Last week, I gave you three must-have client scripts to gracefully navigate the holidays. But why stop there? Awkward client conversations will always happen, whether you’re jingling bells atop a mistletoe-adorned dumpster or…fatefully not.
Here are 21 responses you’ll want to memorize the next time your (well-meaning) client balks at your prices, ignores your deadlines, or otherwise plays bad kitty.
Remember: Don’t be a business push over. It’s up to you to control the conversation.
21 Favorite Must-Memorize Responses For
Clients Who Play Bad Kitty
WHEN A PROSPECTIVE CLIENT WANTS YOUR HOURLY RATE / A QUOTE ON THE SPOT (LIKE ON THE PHONE, BEFORE YOU’VE HAD TIME TO PROPERLY VET THE PROJECT AND THE COST FOR IT.)
“Let me run some numbers and get back to you in an hour with a flat project rate I think will make the most sense for your situation.”
[Because---psst---ideally you don't bill hourly. Find out why this January, when I'll be cracking down on business models HARD. Subscribe via email to hear exactly why I think hourly billing is the death of your business---and what you should be doing instead.]
WHEN YOU GET BACK TO THE CLIENT AND IT’S TIME TO ACTUALLY GIVE THEM THE QUOTE (NO SHRINKING / HEDGING / HESITATION ALLOWED)
“My price for a project of this scope is $3,000.”
[And then let there be silence. Silence is confidence. Stop that waffling.]
WHEN A CLIENT FAILS TO PROVIDE TIMELY FEEDBACK (AND—EEEKKK!—HOLDS UP THE PROJECT) :
“Hi, client. Just checking in to see if you’ve had the opportunity to review the latest revisions on your project. It’s fine if you’re still looking everything over – I just wanted to make sure I wasn’t missing anything on my end. I’ll need your feedback no later than <insert date> in order to move forward and stick to our original budget and timeline. Let me know if there’s anything you’re stuck on.”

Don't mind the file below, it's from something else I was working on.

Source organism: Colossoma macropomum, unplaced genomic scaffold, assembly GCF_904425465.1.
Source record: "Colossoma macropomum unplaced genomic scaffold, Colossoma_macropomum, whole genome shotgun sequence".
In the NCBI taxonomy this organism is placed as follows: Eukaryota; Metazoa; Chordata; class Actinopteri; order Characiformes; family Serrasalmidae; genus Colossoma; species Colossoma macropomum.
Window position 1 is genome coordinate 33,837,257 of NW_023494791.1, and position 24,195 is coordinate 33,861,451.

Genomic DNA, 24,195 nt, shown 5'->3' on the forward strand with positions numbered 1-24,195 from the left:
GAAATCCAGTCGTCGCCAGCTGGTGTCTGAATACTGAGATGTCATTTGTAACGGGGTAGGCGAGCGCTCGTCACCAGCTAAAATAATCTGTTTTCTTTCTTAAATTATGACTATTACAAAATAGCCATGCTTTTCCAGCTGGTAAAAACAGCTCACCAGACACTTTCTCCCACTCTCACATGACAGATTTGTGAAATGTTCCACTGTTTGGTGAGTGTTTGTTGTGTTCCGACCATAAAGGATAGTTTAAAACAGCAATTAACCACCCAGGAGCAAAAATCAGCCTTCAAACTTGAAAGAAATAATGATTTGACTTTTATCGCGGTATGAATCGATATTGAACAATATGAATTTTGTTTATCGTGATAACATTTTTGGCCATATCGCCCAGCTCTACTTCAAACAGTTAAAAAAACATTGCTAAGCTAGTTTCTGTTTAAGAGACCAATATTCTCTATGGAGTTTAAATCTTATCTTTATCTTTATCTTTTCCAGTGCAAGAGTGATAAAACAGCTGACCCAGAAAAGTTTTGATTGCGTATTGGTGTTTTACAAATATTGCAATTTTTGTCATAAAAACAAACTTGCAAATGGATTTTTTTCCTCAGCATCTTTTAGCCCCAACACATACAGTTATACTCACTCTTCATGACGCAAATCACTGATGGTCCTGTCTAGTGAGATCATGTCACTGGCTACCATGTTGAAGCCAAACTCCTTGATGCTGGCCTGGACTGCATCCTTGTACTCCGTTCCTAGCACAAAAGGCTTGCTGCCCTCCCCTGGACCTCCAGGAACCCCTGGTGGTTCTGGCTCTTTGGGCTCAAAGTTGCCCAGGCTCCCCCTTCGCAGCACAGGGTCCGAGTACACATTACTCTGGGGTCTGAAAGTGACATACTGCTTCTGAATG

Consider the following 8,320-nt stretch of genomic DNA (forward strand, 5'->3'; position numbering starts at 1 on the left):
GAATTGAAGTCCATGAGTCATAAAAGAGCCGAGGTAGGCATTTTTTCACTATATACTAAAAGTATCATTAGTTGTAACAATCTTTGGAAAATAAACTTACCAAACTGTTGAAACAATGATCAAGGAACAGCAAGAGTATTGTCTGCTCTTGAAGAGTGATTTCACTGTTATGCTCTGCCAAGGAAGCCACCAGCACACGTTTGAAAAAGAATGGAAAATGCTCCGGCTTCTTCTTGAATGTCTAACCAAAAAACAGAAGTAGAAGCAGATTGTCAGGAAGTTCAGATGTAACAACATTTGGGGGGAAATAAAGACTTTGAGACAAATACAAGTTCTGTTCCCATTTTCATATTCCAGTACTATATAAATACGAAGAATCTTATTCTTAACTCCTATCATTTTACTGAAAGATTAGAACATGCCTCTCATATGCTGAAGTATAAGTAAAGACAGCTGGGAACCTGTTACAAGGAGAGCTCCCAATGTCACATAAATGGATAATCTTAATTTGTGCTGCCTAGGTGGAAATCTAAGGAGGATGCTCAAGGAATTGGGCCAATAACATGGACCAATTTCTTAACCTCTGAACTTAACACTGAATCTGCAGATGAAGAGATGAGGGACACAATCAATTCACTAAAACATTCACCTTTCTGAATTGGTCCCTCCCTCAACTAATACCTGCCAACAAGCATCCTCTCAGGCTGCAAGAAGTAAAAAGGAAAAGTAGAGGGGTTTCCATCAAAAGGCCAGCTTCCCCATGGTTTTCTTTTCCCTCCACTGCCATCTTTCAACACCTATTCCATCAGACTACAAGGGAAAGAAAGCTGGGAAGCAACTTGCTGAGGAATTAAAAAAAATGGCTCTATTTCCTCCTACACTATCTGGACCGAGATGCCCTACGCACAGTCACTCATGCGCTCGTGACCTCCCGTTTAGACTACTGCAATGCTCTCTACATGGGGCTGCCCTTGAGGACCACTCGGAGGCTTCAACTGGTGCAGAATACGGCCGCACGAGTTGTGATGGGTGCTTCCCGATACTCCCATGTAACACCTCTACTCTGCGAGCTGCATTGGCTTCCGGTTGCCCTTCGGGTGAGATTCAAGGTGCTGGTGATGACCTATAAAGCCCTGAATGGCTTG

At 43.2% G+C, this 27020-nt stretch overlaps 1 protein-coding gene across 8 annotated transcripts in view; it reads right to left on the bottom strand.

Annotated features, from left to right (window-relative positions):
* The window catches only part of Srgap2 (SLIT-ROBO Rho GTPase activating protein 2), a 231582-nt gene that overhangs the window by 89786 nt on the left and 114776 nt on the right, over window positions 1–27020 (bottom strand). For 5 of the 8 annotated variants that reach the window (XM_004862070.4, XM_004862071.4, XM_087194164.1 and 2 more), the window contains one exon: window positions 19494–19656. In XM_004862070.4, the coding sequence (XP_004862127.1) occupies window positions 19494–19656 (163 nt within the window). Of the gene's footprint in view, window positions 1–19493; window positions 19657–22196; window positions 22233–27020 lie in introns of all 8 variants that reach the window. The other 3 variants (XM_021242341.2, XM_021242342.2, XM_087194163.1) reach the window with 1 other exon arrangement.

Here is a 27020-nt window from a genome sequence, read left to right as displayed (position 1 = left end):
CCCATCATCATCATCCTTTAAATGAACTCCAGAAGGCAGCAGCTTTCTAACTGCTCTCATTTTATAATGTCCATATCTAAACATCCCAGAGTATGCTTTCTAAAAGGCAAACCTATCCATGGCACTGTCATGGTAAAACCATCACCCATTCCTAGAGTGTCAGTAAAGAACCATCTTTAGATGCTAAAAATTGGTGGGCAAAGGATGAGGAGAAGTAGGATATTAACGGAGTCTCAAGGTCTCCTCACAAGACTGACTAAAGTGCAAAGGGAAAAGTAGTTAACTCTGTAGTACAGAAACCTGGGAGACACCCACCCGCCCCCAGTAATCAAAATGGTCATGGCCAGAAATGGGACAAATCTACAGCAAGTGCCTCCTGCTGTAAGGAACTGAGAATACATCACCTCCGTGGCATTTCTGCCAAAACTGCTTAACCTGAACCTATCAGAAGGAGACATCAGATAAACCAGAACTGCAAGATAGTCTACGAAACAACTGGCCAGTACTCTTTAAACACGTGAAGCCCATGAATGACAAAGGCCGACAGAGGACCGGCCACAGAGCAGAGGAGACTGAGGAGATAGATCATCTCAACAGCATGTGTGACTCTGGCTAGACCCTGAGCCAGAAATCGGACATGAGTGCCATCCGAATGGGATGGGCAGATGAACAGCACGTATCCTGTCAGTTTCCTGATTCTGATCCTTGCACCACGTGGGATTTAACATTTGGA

[And then? Remember to always set expectations. ]
WHEN A CLIENT SENDS CONFLICTING FEEDBACK FROM TWENTY DIFFERENT PEOPLE ON THEIR TEAM (MAKING IT IMPOSSIBLE FOR YOU TO FIGURE OUT WHAT, EXACTLY, YOU’RE SUPPOSE TO DO):
“I certainly appreciate the enthusiasm from everyone on your team (it’s not always the case!) and that they’d each like to weigh in with their individual commentary, but in order to keep the project on schedule and on budget, I’ve found that having one contact as the ultimate decision maker is most effective. Could you make the final call, and send me a consolidated list of feedback? That would help us both immensely. And by immensely, of course I mean, THANK YOU.”
[Notice a common theme here? Reminding the client that you're asking them to help you keep the project on schedule & budget will remind them that their time is money, too.]
WHEN A CLIENT SAYS THEY CAN’T AFFORD YOU, AND THEIR BUDGET IS LESS THAN THE NUMBER YOU’RE PROPOSING:
“I appreciate your candidness! Here’s what I can do within your budget ___________________________________.” (This is where you should suggest cutting pieces of the project, offering less revisions, offering less time, or even extending/staggering the deadline.)
“This way, you’ll still ____________________ <insert benefit they really wanted to receive by working with you> and stay within budget. How does this feel?”
[Giving people options is never a bad thing. Nothing is ever all or nothing. And if you do a great job? Who knows--there might just be room in the budget for the rest, after all.]
WHEN THAT DOESN’T WORK AND YOU REALLY WANT THE BUSINESS (AND ARE WILLING TO REDUCE YOUR FEE BUT DON’T WANT TO SOUND LIKE YOU’RE DESPERATE):